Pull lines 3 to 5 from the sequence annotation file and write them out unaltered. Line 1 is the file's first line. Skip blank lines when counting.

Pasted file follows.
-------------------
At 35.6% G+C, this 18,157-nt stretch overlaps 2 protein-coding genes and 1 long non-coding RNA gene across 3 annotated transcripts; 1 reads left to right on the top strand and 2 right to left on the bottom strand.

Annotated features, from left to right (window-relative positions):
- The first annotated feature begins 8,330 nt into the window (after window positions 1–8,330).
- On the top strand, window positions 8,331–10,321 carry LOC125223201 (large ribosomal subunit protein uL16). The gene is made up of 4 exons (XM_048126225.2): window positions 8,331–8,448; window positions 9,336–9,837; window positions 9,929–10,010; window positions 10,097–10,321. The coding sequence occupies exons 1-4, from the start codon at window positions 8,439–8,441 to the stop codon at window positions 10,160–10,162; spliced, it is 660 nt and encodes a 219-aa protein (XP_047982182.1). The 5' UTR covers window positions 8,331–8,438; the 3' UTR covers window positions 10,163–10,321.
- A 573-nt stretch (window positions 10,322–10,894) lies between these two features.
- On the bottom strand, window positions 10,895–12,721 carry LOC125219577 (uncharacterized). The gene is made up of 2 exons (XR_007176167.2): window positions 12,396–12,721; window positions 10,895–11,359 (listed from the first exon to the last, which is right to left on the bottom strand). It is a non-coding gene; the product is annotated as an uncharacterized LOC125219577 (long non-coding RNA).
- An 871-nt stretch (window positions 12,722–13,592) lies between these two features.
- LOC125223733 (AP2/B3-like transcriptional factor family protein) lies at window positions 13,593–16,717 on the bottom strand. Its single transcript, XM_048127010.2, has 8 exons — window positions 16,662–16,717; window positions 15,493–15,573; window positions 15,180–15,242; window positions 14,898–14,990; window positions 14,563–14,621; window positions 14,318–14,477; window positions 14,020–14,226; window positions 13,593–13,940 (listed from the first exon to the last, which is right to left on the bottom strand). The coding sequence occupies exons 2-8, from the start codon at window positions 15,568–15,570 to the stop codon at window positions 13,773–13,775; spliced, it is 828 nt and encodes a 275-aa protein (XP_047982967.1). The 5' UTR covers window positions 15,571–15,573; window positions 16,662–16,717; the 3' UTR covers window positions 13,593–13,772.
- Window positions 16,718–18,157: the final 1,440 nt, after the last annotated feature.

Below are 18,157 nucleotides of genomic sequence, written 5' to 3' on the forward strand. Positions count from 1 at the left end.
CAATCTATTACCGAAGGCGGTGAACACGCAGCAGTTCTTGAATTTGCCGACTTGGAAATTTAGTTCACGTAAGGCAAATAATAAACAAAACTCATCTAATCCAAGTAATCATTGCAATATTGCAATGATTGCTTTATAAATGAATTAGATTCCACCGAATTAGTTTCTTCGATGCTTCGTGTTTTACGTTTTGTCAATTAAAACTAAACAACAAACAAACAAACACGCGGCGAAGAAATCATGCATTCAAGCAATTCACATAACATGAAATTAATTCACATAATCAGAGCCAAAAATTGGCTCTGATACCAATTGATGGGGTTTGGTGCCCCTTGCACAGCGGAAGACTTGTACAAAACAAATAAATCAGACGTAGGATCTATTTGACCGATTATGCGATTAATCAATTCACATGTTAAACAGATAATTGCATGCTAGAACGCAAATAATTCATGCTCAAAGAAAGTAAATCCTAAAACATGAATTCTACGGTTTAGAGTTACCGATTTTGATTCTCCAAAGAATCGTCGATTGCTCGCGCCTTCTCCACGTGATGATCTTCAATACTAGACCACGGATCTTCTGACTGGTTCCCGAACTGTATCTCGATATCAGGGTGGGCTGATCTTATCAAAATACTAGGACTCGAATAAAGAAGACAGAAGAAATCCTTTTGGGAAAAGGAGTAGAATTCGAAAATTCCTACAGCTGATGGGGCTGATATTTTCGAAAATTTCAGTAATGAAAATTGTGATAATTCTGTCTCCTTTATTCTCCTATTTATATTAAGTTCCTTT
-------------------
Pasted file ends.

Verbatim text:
- The first annotated feature begins 8,330 nt into the window (after window positions 1–8,330).
- On the top strand, window positions 8,331–10,321 carry LOC125223201 (large ribosomal subunit protein uL16). The gene is made up of 4 exons (XM_048126225.2): window positions 8,331–8,448; window positions 9,336–9,837; window positions 9,929–10,010; window positions 10,097–10,321. The coding sequence occupies exons 1-4, from the start codon at window positions 8,439–8,441 to the stop codon at window positions 10,160–10,162; spliced, it is 660 nt and encodes a 219-aa protein (XP_047982182.1). The 5' UTR covers window positions 8,331–8,438; the 3' UTR covers window positions 10,163–10,321.
- A 573-nt stretch (window positions 10,322–10,894) lies between these two features.